We have known for some time that the brain is composed of a set of highly integrated networks, with seemingly distant brain areas forming coordinated systems. These networks develop gradually throughout childhood, with those networks thought responsible for higher-order cognition (e.g. short-term memory, attention) showing the slowest development. Typically these networks have been studied using fMRI, a technique that measures blood deoxygenation as a proxy for neural activity.
However, this technique is notoriously sluggish, making it difficult to study dynamic changes to these networks with this approach.
MRC CBSU researcher Duncan Astle, along with collaborating researchers from the University of Oxford, including Kia Nobre, Gaia Scerif, Mark Woolrich, Bo-Cheng Kuo and Henry Luckhoo, have shown that an alternative technique – magnetoencephalography (MEG) – can be used to explore these networks. Furthermore the resolution of this technique is such that the activity levels of these networks can be monitored in real-time. Their paper, published this week in Cerebral Cortex, shows that in typically developing children fluctuations in one particular network mirror fluctuations in children’s short-term memory performance. They could identify when in a trial sequence this network contributed to children’s memory performance, and it was in anticipation of the memory items. In short, inconsistent use of anticipatory mechanisms contributes significantly to children’s variable memory performance.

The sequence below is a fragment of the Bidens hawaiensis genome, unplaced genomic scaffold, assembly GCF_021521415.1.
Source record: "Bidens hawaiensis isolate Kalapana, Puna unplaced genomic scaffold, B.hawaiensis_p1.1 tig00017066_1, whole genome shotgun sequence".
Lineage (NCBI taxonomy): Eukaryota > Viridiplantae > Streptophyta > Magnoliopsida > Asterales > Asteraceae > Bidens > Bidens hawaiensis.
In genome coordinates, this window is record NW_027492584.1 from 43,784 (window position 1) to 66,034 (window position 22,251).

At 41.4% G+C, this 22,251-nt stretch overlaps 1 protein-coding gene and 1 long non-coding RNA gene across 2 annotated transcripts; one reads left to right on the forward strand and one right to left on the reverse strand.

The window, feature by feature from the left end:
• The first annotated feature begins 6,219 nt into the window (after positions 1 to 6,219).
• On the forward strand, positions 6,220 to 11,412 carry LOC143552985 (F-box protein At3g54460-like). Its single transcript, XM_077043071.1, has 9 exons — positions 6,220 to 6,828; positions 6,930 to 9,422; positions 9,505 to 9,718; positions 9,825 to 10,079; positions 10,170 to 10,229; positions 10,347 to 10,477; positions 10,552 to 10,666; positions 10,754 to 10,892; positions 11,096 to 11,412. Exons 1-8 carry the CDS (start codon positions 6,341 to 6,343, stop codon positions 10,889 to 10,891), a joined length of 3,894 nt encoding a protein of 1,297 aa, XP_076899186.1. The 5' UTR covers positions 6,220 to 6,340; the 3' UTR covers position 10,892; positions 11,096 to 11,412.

The article is published as open access and available here
The Neural Dynamics of Fronto-Parietal Networks in Childhood Revealed using Magnetoencephalography
Duncan E. Astle; Henry Luckhoo; Mark Woolrich; Bo-Cheng Kuo; Anna C. Nobre; Gaia Scerif
Cerebral Cortex 2014;